The man was just laughing

    ReplyDelete
    Replies
    1. Lemmeee oooo������������ you be case

      Delete
    2. your craze didn't start today, area scatter

      Delete
    3. Haahaahaahaa, Fan, what will we do without you!!

      Delete
    4. Fan why naπŸ˜‚πŸ˜‚πŸ˜‚πŸ˜‚πŸ˜‚πŸ€£πŸ€£. Which schoolπŸ˜‚, use English to fight you dey ask question

      Delete
    5. πŸ€£πŸ€£πŸ˜‚

      Delete
    6. 🀣🀣🀣🀣🀣fan,can never carry last

      Delete
    7. πŸ˜‚πŸ˜‚πŸ˜‚πŸ˜‚πŸ˜‚πŸ˜‚πŸ˜‚

      Delete
    8. 🀣🀣🀣

      Delete
    9. πŸ˜‚πŸ˜‚πŸ˜‚πŸ˜‚πŸ˜‚πŸ˜‚

      What did I just read?

      Delete
    10. 🀣🀣🀣 this my Fan u no go kill me o πŸ˜‚πŸ˜‚

      Delete
    11. Oga this is a mango

      Oga do you know the name of my school?
      Is that the compensation you should have demanded for? 🀣🀣🀣🀣🀣🀣🀣

      Delete
    12. πŸ˜‚ πŸ˜‚ πŸ˜‚ πŸ˜‚ πŸ˜‚ πŸ˜‚
      Fan ooooo

      Delete
    13. 🀣🀣🀣🀣🀣🀣🀣

      Delete
    14. πŸ˜‚πŸ€£πŸ€£πŸ€£πŸ€£
      Chaai Chinekenna mo! Your whole life is a comic movie i swear, lmao! Poor innocent grandma thought you were making her proud🀣. Lmfao

      Delete
    15. I fell over at Ada supuu!! Thanks for a good laugh as always.

      Delete
    16. Chai nwam supuuuu. Hahahahahaha

      Delete
    17. Faaaan ooooo u will not kee sombori 🀣🀣🀣🀣. I must always look for ur post cos I know it will cheer me up!!

      Delete
    18. Fannn oooo
      ChaiπŸ˜†πŸ˜†πŸ˜†πŸ˜†πŸ˜†

      Delete
  7. One unforgettable child experience I had.

    When we were kids, my brother likes to buy ewa agoyin from one woman that shouts, "ewa agoyin ti de” every Saturday in our compound.
    This fateful Saturday, after buying ewagoyin, he sent me across the street to buy agege bread. My mum is someone who doesn't allow us to go out, so all these errands were always done behind her back.
    I dashed across the street without looking left or right, that's how one bike came from nowhere and hit me. I fell to the ground with plenty of bruises. But agege bread and not getting caught was my mission, so all the Kpele dear was not entering my ears as I quickly stood up to buy the bread and went back home pretending like nothing happened.

    Later that evening, we heard a knock on our door. Mama Ibeji, the woman called, "I came to greet you." How's your twin doing now? My mum was surprised, twin doing how? The woman went further to say the one that was involved in an accident. From the room, even my 8 years old self knew I was in trouble. What kind of alakoba is this?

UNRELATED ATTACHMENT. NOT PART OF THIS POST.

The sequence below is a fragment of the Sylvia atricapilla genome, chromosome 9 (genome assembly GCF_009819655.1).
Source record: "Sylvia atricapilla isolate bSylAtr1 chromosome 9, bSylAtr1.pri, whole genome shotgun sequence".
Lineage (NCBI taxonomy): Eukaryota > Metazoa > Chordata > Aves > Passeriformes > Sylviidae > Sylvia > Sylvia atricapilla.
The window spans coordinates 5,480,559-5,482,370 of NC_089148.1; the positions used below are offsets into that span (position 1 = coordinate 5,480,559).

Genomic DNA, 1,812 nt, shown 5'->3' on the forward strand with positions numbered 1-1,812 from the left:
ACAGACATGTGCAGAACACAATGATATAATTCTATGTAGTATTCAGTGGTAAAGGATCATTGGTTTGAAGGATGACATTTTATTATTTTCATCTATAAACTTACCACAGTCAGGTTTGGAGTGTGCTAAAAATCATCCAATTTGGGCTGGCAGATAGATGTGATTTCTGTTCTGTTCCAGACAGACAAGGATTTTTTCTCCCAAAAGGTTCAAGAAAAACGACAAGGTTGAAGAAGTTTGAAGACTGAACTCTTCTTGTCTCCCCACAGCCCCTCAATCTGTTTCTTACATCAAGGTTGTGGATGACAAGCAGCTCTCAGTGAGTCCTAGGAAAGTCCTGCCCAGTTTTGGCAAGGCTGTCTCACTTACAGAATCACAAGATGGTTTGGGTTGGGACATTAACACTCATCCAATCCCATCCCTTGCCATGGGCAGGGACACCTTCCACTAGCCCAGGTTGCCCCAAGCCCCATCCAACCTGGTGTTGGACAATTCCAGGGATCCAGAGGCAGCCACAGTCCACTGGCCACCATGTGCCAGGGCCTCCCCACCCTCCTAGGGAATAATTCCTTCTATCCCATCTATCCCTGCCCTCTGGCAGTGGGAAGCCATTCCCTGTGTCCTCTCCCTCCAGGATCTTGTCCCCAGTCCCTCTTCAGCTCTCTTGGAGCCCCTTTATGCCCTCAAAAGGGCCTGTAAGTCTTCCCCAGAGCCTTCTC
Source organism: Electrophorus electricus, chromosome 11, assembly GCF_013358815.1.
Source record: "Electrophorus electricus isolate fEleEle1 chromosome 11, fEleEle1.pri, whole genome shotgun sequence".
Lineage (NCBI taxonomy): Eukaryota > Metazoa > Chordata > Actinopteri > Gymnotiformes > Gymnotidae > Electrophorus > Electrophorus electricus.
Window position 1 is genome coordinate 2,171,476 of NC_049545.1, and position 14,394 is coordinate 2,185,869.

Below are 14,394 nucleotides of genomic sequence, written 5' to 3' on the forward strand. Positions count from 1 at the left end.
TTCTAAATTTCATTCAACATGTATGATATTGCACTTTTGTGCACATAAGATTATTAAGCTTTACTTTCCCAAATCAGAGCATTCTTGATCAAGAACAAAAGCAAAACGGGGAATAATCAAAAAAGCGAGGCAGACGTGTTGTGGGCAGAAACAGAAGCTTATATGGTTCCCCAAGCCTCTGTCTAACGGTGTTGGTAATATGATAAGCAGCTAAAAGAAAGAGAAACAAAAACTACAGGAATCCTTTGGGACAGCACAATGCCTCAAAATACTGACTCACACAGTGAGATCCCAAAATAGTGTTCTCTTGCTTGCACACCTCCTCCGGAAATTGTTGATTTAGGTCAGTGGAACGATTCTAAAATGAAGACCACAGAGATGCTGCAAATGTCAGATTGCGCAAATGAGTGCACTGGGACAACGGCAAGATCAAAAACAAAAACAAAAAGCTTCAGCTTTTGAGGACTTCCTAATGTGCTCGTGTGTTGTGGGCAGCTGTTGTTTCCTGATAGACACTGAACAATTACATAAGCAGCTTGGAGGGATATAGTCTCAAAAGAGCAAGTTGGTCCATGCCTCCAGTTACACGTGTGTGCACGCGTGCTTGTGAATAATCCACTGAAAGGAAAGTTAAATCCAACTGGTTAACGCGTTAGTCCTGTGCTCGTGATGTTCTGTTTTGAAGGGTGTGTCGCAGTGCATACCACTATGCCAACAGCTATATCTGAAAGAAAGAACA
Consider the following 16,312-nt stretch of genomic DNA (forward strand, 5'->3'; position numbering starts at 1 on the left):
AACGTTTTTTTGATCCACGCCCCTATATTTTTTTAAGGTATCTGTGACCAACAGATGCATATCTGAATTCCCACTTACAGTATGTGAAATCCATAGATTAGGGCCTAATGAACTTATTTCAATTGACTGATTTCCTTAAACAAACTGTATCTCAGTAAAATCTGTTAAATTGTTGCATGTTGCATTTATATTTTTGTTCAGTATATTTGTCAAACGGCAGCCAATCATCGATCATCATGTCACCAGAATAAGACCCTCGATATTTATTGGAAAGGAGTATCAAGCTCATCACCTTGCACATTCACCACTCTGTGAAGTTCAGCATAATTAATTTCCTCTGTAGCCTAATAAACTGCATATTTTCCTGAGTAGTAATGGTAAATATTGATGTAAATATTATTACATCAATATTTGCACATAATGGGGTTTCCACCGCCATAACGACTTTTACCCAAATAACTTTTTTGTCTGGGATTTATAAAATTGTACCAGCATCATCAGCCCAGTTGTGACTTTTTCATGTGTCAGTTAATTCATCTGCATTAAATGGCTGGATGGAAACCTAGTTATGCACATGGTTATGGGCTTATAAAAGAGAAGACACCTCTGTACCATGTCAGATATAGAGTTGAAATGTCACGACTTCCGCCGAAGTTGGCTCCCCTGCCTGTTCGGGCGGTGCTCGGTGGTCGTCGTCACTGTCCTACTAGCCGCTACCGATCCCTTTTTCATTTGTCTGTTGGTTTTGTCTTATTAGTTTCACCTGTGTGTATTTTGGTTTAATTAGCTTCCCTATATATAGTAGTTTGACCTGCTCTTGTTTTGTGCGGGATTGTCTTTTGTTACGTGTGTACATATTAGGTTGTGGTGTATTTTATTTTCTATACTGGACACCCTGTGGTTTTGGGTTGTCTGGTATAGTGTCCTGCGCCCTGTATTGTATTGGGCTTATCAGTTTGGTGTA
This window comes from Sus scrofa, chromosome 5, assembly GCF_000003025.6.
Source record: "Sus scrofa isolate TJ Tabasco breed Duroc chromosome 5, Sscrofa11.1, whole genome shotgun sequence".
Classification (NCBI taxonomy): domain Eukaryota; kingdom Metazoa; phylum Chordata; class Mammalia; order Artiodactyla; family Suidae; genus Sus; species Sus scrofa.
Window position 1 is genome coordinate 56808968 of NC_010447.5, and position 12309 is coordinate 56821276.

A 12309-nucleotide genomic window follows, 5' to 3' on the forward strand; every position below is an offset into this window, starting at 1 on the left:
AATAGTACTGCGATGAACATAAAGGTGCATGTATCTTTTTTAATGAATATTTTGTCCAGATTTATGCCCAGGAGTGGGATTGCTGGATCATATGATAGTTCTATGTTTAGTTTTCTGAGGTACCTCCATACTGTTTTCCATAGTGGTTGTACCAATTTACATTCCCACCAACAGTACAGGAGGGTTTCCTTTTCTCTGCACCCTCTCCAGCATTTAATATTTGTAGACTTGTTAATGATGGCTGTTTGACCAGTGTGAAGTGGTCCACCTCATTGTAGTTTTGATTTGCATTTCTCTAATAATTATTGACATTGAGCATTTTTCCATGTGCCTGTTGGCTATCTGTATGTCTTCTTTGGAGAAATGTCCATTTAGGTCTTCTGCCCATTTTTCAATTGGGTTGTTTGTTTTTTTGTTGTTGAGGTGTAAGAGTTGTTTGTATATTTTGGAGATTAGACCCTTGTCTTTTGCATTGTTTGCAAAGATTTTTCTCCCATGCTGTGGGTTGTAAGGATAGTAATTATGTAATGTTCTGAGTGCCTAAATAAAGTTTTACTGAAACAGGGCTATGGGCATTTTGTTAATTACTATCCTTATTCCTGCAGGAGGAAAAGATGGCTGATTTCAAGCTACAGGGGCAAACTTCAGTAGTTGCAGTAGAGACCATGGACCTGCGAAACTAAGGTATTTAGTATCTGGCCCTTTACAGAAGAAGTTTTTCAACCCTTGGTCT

My mum was like my children have been indoor since(yimu), the woman insisted and said bike hit one of them earlier, that's why I came to check on her. After my mum confirmed that it was me, she thanked the woman and the alakoba left. I chop serious beating on top of my bruised body. You'd think I'd be pitied. Na lie, my mum made sure she taught me a lesson with that beating, after which she massaged my body with hot water, gave me paracetamol and told me to go and sleep.
    Bad enough my brother didn't even give me from the beans and bread, his excuse was I didn't contribute. I went through the stress, accident, and beating for nothing.

    ReplyDelete
    Replies
    1. πŸ˜…πŸ˜… Nigerian mothers! why beat you when she will still massage your body, is that not adding pepper to injury

      Delete
    2. Haha, that was how me and my friend had minor accident on the way to ago iwoye from Abeokuta. Thank God none of us was wounded, but I couldn't tell my mum cos she never knew I left Abeokuta,it was a one day journey, my friend went to check admission list and I followed, only for the mum to give testimony in church, we attend the same church, I almost followed pastor home that day, cos I know my mother go finish me

      Delete
    3. Your brother wicked o πŸ˜‚

      Delete
    4. Children shaπŸ˜€. Your brother didn't know you had an accident? If he knew, maybe he would have compensate you with small beans and bread

      Delete
    5. I had a very similar experience. My own was because of all these useless Guiness promo. You know those types they will tell u to gather like 10 ‘counters’ and put in envelope and submit at the nearest depo to receive useless gifts. Na so I gather my own finish. As I was going to cross the road to go drop it off at the depo, I was so in a haste to go drop off that I didn’t look at the road properly before crossing and one car almost hit me. It was so so close that people were screaming. I was sha thankful that it didn’t hit me. I went to submit my ‘counters’